Perhaps the worst part of the Albert Haynesworth saga is that he's doing this even after collecting a $21 million bonus check that was owed to him if he was on the team after April 1. Naturally, the Redskins have considered trying to recoup that $21 million after Haynesworth didn't show for Redskins minicamp.
But if the Redskins think they'll actually get that money back, they're in for a harsh surprise, writes Pro Football Talk.
Based on the terms of the contract itself, the Redskins have the right to recover not only the $21 million in signing bonus money paid on April 1 but also $4,285,716 of the $5 million paid to him in 2009. But the contract ignores specific language in the 2006 CBA, which dramatically limits the forfeiture of cash money from signing bonuses to two specific circumstances.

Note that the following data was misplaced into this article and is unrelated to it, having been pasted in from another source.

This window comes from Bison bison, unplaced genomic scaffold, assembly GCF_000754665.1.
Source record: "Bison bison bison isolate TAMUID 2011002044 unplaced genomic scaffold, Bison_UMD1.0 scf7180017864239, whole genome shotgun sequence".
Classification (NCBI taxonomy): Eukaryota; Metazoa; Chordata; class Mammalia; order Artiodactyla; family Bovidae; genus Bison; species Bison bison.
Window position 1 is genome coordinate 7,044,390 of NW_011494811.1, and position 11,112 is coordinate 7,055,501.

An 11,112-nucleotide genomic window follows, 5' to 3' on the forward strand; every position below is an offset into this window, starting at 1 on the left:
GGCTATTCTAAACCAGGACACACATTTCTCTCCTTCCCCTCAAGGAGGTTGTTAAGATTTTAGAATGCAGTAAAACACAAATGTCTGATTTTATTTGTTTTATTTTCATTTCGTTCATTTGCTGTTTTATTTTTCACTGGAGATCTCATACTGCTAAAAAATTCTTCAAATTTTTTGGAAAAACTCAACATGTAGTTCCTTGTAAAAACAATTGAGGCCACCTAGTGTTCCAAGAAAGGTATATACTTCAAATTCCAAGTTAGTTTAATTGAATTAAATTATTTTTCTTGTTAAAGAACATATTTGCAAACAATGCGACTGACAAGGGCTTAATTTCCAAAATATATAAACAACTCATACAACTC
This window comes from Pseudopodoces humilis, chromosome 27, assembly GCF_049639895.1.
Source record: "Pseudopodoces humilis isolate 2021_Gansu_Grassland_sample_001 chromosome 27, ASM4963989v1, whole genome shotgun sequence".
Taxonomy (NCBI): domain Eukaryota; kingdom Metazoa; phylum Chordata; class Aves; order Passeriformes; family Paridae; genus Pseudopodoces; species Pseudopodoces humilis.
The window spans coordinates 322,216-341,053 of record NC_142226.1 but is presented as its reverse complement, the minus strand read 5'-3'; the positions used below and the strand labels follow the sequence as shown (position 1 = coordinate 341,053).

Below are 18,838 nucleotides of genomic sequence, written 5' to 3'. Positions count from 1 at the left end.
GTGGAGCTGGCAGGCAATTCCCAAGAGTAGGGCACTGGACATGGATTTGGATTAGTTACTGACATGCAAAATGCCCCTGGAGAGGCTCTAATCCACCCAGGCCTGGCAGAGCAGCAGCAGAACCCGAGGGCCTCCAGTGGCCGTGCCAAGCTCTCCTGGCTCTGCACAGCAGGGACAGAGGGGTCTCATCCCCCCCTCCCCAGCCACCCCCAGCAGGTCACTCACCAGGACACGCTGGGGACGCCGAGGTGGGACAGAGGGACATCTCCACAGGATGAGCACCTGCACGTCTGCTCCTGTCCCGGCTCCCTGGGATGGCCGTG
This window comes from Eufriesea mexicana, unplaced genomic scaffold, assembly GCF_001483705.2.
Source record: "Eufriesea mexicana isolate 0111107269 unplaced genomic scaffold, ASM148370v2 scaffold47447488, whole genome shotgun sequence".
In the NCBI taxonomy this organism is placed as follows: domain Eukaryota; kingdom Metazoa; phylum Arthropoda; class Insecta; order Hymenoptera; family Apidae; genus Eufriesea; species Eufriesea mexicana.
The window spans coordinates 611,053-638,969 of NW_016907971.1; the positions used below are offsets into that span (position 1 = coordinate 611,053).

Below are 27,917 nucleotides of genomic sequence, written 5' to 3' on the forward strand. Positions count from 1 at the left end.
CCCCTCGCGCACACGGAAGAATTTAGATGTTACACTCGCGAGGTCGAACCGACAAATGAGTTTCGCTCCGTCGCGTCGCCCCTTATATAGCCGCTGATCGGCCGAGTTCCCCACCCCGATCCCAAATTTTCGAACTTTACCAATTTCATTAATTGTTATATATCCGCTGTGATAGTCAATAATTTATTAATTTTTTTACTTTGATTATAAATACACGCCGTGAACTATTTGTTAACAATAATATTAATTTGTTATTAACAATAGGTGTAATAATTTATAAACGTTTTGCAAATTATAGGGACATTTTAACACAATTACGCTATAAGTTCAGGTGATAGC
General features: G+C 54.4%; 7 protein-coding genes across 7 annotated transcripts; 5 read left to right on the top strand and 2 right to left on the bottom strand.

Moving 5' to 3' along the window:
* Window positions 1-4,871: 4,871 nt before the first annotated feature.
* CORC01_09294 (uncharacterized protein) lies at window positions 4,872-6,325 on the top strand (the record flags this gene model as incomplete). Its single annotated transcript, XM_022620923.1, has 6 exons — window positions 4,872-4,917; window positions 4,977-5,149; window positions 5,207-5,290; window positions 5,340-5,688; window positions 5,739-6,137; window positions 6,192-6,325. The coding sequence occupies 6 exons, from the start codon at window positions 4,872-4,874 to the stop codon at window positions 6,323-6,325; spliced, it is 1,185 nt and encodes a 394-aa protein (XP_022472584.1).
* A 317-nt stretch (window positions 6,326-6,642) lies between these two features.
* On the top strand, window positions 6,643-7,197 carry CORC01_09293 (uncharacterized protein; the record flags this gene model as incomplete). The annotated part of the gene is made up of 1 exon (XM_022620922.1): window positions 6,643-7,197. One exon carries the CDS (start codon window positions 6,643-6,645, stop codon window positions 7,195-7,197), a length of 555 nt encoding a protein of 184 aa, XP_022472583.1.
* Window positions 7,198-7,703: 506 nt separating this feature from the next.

In English, this means that skipping a mandatory minicamp places none of the signing bonus in jeopardy. Ever.
If Haynesworth were to skip some of training camp, this could change, but otherwise, the Redskins are probably stuck. As PFT writes:
If Haynesworth fails to show up for even one day of training camp, the Redskins then can pursue 25 percent of the 2010 allocation of the initial $5 million signing bonus, and 25 percent of the 2010 allocation of the $21 million signing bonus paid this year. But if he shows up for training camp (and he reportedly plans to do) and for every game, he gets to keep his money.